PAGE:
Scottish fraud figures rise soar in first half

computer, credit card and lock
Image caption Scottish fraud figures were distorted by an alleged complex fishing fraud worth £91m

Levels of fraud in Scotland soared in the first six months of 2011, according to management consultants KPMG.

The value of major fraud cases rose from £2.8m to £94.1m, compared with the first half of 2010.

However, most of the increase stemmed from a complex case of alleged fishing fraud with a total value of £91m.

KPMG said the number of large cases reported increased from six to a total of seven in the first half of this year.

They included a husband and wife accused of tax and national insurance evasion totalling more than £1.7m and a senior manager in the public sector who was found guilty in June of embezzling half a million pounds.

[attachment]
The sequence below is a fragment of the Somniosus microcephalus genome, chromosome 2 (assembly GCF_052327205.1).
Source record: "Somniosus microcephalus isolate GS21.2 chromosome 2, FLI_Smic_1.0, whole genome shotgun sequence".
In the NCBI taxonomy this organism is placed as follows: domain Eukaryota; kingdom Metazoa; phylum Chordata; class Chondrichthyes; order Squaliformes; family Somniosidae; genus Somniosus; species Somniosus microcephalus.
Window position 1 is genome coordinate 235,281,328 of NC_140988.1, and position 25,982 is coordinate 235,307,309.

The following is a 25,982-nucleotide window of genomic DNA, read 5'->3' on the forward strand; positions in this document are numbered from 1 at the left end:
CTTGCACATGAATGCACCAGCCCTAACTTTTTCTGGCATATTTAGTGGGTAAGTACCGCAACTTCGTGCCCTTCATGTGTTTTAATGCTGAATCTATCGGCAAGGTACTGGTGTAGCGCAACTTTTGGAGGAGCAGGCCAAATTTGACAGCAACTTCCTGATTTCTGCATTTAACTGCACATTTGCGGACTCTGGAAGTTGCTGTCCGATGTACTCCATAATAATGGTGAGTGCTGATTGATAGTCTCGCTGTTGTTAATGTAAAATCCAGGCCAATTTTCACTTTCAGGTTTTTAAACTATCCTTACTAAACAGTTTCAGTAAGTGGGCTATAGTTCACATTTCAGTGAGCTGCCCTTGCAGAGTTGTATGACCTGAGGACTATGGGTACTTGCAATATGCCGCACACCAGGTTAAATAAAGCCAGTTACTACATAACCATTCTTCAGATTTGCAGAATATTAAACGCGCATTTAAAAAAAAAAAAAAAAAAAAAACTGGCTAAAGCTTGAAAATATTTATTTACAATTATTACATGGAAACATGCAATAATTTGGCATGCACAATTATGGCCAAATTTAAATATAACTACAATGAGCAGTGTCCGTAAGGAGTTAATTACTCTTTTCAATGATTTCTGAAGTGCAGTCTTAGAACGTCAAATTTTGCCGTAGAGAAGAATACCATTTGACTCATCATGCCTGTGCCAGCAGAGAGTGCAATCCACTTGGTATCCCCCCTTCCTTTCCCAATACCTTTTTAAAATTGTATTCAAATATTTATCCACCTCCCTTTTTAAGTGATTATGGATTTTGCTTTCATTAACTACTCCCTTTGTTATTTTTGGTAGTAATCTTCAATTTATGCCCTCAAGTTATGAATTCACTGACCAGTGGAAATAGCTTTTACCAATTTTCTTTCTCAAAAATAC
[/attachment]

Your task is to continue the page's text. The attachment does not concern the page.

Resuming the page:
In another case, a fraud expert abused his position to embezzle £410,000.

Over the same period, the value of fraud in the UK as a whole reached £1.1bn, up from £609m between January and June of 2010.

Nearly half of the cases involved the private sector, where the value of fraud was £266m - nearly a third more than the previous year.

'Grossly distorted'

Ken Milliken, from KPMG in Scotland, said: "It is difficult to be able to discuss a trend as the figures are grossly distorted by a single case.

"Looking at the wider picture there are still a number of high profile cases coming to court.

"That individuals choose to act illegally and pursue fraudulent activity is perhaps a reflection of the difficult financial climate we are experiencing.

"With difficult decisions still to be made as the economy recovers, it is likely we will continue to see high profile cases emerge in the months to come."

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